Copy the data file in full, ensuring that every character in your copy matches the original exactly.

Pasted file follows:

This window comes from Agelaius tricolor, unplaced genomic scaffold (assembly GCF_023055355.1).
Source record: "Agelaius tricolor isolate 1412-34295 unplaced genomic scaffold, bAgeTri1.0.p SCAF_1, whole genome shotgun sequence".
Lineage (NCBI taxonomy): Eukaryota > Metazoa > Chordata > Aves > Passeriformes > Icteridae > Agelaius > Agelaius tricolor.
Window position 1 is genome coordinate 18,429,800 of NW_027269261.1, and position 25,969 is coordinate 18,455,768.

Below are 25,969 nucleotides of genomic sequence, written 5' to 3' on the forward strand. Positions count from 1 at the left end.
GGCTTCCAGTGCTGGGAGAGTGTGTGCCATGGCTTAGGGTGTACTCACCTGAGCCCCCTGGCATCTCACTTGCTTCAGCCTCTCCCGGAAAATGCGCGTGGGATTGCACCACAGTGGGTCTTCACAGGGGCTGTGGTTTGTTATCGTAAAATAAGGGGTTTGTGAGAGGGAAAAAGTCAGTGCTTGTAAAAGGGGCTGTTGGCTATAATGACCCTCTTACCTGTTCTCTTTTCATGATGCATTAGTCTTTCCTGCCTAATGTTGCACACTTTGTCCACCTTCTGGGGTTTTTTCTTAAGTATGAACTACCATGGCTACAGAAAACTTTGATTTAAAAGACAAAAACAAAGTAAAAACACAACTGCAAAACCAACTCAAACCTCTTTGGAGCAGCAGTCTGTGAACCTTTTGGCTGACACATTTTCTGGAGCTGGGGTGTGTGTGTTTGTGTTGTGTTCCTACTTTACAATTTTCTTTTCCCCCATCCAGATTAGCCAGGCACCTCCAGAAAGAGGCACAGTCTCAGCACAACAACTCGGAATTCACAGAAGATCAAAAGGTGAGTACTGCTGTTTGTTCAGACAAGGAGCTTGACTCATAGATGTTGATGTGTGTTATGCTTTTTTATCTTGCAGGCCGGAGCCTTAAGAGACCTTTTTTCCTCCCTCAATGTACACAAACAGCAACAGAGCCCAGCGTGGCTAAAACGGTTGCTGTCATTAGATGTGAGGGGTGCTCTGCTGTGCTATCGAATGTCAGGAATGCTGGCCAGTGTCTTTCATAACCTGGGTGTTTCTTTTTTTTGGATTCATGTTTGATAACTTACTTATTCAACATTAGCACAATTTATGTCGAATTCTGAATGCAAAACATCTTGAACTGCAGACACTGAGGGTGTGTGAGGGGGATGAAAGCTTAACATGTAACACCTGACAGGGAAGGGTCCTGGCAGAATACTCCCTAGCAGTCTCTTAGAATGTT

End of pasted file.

This window comes from Agelaius tricolor, unplaced genomic scaffold (assembly GCF_023055355.1).
Source record: "Agelaius tricolor isolate 1412-34295 unplaced genomic scaffold, bAgeTri1.0.p SCAF_1, whole genome shotgun sequence".
Lineage (NCBI taxonomy): Eukaryota > Metazoa > Chordata > Aves > Passeriformes > Icteridae > Agelaius > Agelaius tricolor.
Window position 1 is genome coordinate 18,429,800 of NW_027269261.1, and position 25,969 is coordinate 18,455,768.

Below are 25,969 nucleotides of genomic sequence, written 5' to 3' on the forward strand. Positions count from 1 at the left end.
GGCTTCCAGTGCTGGGAGAGTGTGTGCCATGGCTTAGGGTGTACTCACCTGAGCCCCCTGGCATCTCACTTGCTTCAGCCTCTCCCGGAAAATGCGCGTGGGATTGCACCACAGTGGGTCTTCACAGGGGCTGTGGTTTGTTATCGTAAAATAAGGGGTTTGTGAGAGGGAAAAAGTCAGTGCTTGTAAAAGGGGCTGTTGGCTATAATGACCCTCTTACCTGTTCTCTTTTCATGATGCATTAGTCTTTCCTGCCTAATGTTGCACACTTTGTCCACCTTCTGGGGTTTTTTCTTAAGTATGAACTACCATGGCTACAGAAAACTTTGATTTAAAAGACAAAAACAAAGTAAAAACACAACTGCAAAACCAACTCAAACCTCTTTGGAGCAGCAGTCTGTGAACCTTTTGGCTGACACATTTTCTGGAGCTGGGGTGTGTGTGTTTGTGTTGTGTTCCTACTTTACAATTTTCTTTTCCCCCATCCAGATTAGCCAGGCACCTCCAGAAAGAGGCACAGTCTCAGCACAACAACTCGGAATTCACAGAAGATCAAAAGGTGAGTACTGCTGTTTGTTCAGACAAGGAGCTTGACTCATAGATGTTGATGTGTGTTATGCTTTTTTATCTTGCAGGCCGGAGCCTTAAGAGACCTTTTTTCCTCCCTCAATGTACACAAACAGCAACAGAGCCCAGCGTGGCTAAAACGGTTGCTGTCATTAGATGTGAGGGGTGCTCTGCTGTGCTATCGAATGTCAGGAATGCTGGCCAGTGTCTTTCATAACCTGGGTGTTTCTTTTTTTTGGATTCATGTTTGATAACTTACTTATTCAACATTAGCACAATTTATGTCGAATTCTGAATGCAAAACATCTTGAACTGCAGACACTGAGGGTGTGTGAGGGGGATGAAAGCTTAACATGTAACACCTGACAGGGAAGGGTCCTGGCAGAATACTCCCTAGCAGTCTCTTAGAATGTT